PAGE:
This can be a daunting task. At the beginning of your third year of legal education, you may have been exposed to public-interest legal work through your internships or a clinic, but that doesn’t mean that you’ve observed some “group or issue not adequately represented in our legal system” and arrived at a clear idea about how to address the problem legally with the support of a host organization, to paraphrase the EJW Application Guide. So, as you set out to secure yourself a sponsor, you may be wondering, “Where do project ideas come from?”

In the non-profit legal world, there is far more work to be done than resources with which to do it. Mostly, this fact is discouraging. But students looking for project ideas should take heart: with a little research, you can find a plethora of already-identified legal needs begging for more attention.

Some of these issues are lucky enough to make the news. For example, last May NPR ran “Guilty and Charged”: a special series documenting at length its yearlong investigation into nationwide practices punishing impoverished defendants more harshly than those with means.  Among other resources, the series includes a state-by-state survey of costs courts pass on to defendants and profiles of a variety of individuals who suffered at the hands of such fee-based justice systems. If you’re interested in procedural due process or economic justice, check out the series and see what jumps out at you.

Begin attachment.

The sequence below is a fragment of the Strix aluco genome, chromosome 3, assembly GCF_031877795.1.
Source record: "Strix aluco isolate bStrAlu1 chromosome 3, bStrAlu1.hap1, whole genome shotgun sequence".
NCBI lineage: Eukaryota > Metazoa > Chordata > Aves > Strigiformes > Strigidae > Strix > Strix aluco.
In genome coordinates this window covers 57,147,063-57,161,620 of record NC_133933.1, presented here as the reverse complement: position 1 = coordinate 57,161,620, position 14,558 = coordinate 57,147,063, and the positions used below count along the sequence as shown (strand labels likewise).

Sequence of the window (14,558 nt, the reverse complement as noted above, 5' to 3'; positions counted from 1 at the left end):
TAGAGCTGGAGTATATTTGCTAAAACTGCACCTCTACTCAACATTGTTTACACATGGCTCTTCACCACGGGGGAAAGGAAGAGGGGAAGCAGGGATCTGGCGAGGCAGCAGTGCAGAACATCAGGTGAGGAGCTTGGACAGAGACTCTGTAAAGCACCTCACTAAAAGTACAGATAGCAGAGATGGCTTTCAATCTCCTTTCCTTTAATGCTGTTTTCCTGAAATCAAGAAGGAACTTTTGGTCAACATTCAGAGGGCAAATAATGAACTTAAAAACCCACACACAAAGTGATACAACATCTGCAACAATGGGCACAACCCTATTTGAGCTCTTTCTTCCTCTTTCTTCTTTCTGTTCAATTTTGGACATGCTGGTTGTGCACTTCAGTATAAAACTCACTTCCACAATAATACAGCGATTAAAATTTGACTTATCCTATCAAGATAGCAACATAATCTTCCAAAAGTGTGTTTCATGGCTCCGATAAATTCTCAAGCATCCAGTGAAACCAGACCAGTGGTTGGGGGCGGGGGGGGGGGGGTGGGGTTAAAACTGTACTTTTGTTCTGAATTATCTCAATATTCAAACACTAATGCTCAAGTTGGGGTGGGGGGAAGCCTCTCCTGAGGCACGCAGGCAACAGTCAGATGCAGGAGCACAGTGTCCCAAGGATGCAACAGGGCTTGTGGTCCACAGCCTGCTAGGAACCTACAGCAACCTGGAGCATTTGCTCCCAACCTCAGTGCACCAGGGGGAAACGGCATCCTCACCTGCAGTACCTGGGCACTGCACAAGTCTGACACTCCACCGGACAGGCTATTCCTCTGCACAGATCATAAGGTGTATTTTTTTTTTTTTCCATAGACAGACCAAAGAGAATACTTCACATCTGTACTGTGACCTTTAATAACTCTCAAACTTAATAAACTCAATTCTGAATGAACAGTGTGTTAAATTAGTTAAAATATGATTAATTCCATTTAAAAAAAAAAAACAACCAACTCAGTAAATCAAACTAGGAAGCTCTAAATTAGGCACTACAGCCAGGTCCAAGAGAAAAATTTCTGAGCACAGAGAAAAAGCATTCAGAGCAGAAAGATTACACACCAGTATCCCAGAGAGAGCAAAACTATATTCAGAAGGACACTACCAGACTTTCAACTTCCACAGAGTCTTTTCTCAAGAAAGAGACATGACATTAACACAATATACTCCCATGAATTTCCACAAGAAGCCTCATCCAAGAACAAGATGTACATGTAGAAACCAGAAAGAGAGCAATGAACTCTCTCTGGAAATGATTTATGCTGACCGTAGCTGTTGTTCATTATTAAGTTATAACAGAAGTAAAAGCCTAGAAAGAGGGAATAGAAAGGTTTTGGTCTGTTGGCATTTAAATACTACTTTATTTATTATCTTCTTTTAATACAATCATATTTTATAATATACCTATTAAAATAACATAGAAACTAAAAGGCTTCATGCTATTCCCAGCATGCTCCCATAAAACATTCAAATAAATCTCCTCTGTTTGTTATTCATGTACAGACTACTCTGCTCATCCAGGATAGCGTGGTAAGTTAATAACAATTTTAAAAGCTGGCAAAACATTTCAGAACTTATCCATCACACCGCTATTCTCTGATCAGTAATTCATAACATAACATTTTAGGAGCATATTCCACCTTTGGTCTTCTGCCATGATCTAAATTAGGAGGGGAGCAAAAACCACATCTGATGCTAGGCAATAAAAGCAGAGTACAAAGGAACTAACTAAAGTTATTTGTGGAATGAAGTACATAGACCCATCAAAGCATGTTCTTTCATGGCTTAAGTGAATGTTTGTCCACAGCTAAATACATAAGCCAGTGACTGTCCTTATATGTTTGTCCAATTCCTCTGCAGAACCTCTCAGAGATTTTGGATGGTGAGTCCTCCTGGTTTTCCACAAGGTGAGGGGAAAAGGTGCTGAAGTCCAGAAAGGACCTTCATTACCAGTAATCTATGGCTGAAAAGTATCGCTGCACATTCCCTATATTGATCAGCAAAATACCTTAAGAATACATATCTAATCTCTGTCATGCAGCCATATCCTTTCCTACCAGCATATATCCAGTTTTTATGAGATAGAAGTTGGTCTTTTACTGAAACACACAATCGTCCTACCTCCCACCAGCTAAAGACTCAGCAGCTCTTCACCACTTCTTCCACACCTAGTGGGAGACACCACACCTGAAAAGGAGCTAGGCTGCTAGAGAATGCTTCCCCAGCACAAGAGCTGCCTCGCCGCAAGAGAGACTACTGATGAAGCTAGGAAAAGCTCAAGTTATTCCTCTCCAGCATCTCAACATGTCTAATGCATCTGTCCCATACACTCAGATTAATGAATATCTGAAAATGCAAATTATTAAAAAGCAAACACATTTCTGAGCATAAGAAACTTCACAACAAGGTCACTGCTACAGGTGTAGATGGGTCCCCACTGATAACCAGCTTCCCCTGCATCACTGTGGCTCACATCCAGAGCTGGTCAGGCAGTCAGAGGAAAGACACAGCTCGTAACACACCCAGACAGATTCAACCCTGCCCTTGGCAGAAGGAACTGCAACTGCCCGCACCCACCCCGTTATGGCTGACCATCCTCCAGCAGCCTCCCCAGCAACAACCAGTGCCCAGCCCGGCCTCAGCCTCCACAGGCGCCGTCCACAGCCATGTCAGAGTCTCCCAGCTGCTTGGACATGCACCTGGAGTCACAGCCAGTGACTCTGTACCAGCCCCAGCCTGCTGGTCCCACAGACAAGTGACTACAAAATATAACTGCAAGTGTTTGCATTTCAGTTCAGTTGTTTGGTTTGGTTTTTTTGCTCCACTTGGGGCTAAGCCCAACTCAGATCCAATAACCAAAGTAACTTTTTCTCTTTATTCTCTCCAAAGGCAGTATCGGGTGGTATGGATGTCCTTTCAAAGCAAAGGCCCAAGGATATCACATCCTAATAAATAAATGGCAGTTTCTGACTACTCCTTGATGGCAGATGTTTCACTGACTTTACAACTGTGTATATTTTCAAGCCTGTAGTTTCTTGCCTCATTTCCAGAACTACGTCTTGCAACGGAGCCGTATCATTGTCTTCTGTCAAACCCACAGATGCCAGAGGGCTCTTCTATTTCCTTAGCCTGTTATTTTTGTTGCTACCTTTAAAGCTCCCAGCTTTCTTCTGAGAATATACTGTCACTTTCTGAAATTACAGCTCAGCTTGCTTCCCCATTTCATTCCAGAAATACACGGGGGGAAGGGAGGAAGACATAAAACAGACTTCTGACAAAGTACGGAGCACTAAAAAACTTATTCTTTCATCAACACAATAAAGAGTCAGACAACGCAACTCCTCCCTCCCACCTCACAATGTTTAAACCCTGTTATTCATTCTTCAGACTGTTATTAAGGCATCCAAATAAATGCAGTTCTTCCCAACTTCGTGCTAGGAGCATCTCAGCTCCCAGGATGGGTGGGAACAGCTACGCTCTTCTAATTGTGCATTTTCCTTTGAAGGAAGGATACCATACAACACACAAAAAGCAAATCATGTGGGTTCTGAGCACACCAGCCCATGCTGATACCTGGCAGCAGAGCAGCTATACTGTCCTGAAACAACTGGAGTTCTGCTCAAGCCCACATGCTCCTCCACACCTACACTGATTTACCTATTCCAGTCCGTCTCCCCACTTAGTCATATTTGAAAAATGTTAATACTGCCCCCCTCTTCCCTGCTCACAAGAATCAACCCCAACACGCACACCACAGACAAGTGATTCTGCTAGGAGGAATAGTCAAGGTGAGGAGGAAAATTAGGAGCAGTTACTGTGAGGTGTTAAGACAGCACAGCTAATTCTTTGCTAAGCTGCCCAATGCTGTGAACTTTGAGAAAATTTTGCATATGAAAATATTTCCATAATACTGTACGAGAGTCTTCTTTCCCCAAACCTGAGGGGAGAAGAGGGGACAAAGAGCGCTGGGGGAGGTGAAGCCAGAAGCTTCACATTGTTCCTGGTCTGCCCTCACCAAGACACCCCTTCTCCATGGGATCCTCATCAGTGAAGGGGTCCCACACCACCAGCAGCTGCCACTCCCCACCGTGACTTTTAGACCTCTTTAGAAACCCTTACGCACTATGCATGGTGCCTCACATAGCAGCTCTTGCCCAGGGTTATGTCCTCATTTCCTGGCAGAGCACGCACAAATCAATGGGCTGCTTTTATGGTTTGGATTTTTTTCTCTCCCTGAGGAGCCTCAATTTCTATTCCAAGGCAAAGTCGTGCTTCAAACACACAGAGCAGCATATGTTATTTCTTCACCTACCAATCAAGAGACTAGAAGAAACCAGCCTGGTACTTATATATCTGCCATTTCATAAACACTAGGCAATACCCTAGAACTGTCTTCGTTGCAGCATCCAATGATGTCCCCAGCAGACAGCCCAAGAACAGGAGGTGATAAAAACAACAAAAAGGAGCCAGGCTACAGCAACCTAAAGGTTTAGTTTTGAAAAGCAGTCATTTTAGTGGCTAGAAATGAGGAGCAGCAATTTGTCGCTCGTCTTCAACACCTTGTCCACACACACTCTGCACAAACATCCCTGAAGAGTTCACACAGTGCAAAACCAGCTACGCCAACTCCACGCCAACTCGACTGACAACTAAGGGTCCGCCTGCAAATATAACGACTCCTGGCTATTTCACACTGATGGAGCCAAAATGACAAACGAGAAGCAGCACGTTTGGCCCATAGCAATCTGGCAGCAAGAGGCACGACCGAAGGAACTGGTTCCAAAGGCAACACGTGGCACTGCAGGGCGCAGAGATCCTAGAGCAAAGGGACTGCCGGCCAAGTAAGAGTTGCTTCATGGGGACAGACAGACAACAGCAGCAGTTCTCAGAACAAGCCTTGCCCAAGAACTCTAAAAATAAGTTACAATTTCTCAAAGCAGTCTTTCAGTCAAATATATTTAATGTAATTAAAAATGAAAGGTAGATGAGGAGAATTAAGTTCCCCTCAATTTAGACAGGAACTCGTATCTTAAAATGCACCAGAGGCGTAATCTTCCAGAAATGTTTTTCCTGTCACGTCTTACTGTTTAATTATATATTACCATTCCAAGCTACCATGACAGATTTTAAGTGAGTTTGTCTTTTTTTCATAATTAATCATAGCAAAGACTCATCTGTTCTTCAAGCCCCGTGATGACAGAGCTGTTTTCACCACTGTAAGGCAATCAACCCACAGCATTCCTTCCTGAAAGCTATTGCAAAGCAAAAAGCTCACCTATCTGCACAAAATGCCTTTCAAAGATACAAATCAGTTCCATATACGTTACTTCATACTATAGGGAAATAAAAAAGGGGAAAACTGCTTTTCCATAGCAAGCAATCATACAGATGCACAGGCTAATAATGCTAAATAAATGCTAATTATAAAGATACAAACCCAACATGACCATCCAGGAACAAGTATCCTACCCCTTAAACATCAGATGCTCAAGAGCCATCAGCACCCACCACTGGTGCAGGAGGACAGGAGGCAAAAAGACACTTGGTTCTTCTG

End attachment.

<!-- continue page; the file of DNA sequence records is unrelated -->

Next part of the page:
When reading NPR’s series, one thing you’ll notice is that particular legal organizations, such as the Southern Center for Human Rights, NYU’s Brennan Center for Justice, and Arch City Defenders, drove NPR’s reporting. Many legal practitioners already know what they would work on if they had the resources and the manpower. Not all of them are fortunate enough to attract NPR’s attention. Look for organizations with missions related to your particular social concerns (try searching PSJD’s employer profiles) and see if they have white papers or reports about emergent issues they hope to address. For example, Georgetown Law’s Human Rights Institute funds a student-led fact-finding mission investigating an emerging human rights crisis each year. Each mission generates a report based on its research, but few of them attract enough resources to continue their work beyond their initial year. A number of these reports focus on human rights crises in the United States and would be excellent sources for a project proposal.